Posts Tagged learning motivation
[ARTICLE] Benefits and challenges with gamified multi-media physiotherapy case studies: a mixed method study – Full Text
The use of gamification in higher education context has become popular in recent years with one aim of enhancing learning motivation, yet, it is unknown how physiotherapy students perceive gamified education experience. Using gamification together with multi-media patient case studies, this study explored whether and how gamified education motivated physiotherapy students’ learning. It also investigated how other factors such as class design and mechanics affected gamified experience.
Six case studies in the subject Neurological Physiotherapy were transformed from paper-based cases to multi-media cases built by iSpring suite 8.1. Simulated, real or animated clients were used. Gamification mechanics such as leaderboards, scoring and prioritisation were embedded in the case studies. These gamified case studies were used in classes with Year-3 students enrolled in this subject. After taking these classes, 10 students participated in two focus groups and 32 students responded to a survey to share their experiences and perceptions on this pedagogy.
Results showed that students perceived gamified education as motivating since this satisfied their competence and social needs and enhanced their self-efficacy. In addition, authentic patient videos, class activities that allowed conflict resolution and reflection, and the use of leaderboards were enablers in this gamified experience.
Future gamified education in physiotherapy can provide authentic experience through class designs and gamification mechanics to foster learning motivation. A suggested mapping of gamified lessons for physiotherapy education is provided based on the results of this study.
Learning is an inherently human activity that involves many complex active and interactive processes. Motivation appears to be a key driver to both initial and ongoing learning, as well as improved learning outcomes [1, 2, 3, 4]. Gamification, or the use of game elements in non-game contexts , promotes achievement, challenge, goal, competition and collaboration to learning , which in turn motivates learners . Gamification is thought to enhance motivation and engagement through three levels of processes: cognitive, psychological/emotional and social [8, 9]. At the cognitive level, learners experience processes such as problem-solving and decision-making . At the psychological/emotional level, learners’ positive emotions (e.g. feeling competent) with certain experiences would wire into their memories to enhance further learning of similar experiences [11, 12]. At the social level, interactions with other learners facilitate knowledge constructions . Gamified education should be structured to promote these processes.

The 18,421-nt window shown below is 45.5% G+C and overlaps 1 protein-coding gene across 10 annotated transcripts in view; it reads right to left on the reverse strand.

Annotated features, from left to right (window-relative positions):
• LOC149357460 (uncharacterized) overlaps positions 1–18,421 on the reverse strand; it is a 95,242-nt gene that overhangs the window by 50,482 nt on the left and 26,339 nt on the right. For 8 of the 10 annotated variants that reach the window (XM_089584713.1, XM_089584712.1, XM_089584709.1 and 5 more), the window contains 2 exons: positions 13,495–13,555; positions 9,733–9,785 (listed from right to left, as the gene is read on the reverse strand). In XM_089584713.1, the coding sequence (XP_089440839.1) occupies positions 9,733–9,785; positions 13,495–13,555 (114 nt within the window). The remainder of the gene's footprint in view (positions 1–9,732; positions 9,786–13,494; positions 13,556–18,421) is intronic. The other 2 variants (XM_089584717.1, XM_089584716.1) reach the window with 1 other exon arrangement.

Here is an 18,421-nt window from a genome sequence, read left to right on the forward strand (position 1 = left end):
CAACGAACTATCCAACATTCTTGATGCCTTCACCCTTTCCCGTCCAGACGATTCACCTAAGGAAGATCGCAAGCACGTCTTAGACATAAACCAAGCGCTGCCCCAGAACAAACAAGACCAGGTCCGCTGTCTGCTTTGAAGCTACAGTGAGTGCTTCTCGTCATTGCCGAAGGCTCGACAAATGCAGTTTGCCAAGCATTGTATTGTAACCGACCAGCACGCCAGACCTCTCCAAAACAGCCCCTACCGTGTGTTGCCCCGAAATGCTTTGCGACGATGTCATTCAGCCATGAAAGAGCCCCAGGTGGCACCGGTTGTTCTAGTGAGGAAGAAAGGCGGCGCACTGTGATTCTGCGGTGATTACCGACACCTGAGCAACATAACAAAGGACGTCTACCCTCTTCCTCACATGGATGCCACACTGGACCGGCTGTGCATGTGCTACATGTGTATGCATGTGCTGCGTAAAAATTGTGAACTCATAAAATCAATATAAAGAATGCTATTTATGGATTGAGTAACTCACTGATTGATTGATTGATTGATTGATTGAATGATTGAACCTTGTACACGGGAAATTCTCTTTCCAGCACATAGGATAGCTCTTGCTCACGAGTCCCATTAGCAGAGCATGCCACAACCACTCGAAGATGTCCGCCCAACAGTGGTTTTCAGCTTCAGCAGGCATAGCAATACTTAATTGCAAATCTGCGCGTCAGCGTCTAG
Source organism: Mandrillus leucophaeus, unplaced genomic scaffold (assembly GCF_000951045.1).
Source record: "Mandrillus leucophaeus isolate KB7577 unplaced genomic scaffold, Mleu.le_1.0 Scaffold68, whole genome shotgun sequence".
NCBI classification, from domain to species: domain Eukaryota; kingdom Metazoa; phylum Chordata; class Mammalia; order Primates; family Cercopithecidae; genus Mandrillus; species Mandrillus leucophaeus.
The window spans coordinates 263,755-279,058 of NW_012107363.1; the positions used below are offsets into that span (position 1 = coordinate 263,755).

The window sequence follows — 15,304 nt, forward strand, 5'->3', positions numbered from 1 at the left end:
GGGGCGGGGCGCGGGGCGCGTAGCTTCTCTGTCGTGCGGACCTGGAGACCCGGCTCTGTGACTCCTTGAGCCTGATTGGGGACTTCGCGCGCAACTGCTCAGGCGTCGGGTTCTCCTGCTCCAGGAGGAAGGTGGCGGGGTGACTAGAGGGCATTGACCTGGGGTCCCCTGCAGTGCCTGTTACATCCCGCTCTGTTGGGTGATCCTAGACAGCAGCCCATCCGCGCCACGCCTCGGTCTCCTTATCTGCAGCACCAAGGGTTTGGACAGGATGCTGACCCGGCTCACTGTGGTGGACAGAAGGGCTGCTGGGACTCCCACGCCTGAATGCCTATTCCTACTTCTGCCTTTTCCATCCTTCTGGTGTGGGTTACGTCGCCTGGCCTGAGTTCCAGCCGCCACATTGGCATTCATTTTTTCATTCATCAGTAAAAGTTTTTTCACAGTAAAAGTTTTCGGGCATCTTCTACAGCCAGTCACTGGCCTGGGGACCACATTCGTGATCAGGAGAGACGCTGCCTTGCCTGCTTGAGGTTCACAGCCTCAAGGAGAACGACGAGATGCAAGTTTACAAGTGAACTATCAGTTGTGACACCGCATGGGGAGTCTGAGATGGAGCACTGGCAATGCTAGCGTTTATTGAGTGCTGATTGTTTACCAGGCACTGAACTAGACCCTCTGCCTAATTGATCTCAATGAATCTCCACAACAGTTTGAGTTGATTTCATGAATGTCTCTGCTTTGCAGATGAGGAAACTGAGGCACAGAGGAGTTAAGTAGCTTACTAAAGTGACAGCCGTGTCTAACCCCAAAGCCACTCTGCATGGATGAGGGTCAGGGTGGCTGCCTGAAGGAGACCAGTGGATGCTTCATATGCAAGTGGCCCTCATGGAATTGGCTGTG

To promote the aforementioned processes, better conceptualisations of gamification are needed. Gamification mechanics are often classified by reward or process-tracking types; namely leaderboards, badges, points (or scores), feedback and prizes [7, 9]. Some educational gamification systems use one type of mechanics while others use a mix-and-match approach. Pedersen and Poulsen  found that feedback and points showed an increase in positive outcomes in terms of learning motivations, while other mechanics warrant further investigations. In addition, it is important to differentiate between game-based learning, gamification and serious game. Game-based learning is the use of games (digital or non-digital) as learning tools , while gamification does not necessarily include a game but embed game elements (such as competitions) in learning tasks . The term serious game is sometimes used interchangeably with game-based learning as it applies to any game with a purpose other than pleasure; here learning fits into this rationale [8, 15, 16]. The focus of this study is on gamification rather than game-based learning and serious game.
Gamification has been applied across different disciplines in higher education, such as computer science, mathematics, language and health education [17, 18, 19]. Currently, there is a lack of literature describing or studying gamification in physiotherapy education. In a recent systematic review on gamification in health care education by Wang, DeMaria , only two out of 48 reviewed studies included physiotherapy students as participants. This paucity warrants investigation in the use of gamification in physiotherapy education given its reported benefits on learning.[…]